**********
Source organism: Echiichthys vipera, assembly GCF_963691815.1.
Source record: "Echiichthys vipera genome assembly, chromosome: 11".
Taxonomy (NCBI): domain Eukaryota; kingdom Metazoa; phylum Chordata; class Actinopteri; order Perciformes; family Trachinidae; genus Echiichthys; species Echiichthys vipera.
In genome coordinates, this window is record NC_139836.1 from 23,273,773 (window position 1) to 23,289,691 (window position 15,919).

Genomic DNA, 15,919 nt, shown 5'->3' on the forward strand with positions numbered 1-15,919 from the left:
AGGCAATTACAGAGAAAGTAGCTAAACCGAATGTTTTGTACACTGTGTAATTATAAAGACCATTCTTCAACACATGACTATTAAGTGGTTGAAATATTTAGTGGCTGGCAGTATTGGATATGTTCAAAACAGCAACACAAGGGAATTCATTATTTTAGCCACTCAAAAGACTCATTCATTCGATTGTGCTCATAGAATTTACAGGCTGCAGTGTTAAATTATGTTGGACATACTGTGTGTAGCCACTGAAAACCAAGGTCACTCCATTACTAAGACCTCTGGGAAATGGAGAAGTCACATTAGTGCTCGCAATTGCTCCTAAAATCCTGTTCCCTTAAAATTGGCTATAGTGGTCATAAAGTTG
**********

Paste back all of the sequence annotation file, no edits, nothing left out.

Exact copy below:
Source organism: Echiichthys vipera, assembly GCF_963691815.1.
Source record: "Echiichthys vipera genome assembly, chromosome: 11".
Taxonomy (NCBI): domain Eukaryota; kingdom Metazoa; phylum Chordata; class Actinopteri; order Perciformes; family Trachinidae; genus Echiichthys; species Echiichthys vipera.
In genome coordinates, this window is record NC_139836.1 from 23,273,773 (window position 1) to 23,289,691 (window position 15,919).

Genomic DNA, 15,919 nt, shown 5'->3' on the forward strand with positions numbered 1-15,919 from the left:
AGGCAATTACAGAGAAAGTAGCTAAACCGAATGTTTTGTACACTGTGTAATTATAAAGACCATTCTTCAACACATGACTATTAAGTGGTTGAAATATTTAGTGGCTGGCAGTATTGGATATGTTCAAAACAGCAACACAAGGGAATTCATTATTTTAGCCACTCAAAAGACTCATTCATTCGATTGTGCTCATAGAATTTACAGGCTGCAGTGTTAAATTATGTTGGACATACTGTGTGTAGCCACTGAAAACCAAGGTCACTCCATTACTAAGACCTCTGGGAAATGGAGAAGTCACATTAGTGCTCGCAATTGCTCCTAAAATCCTGTTCCCTTAAAATTGGCTATAGTGGTCATAAAGTTG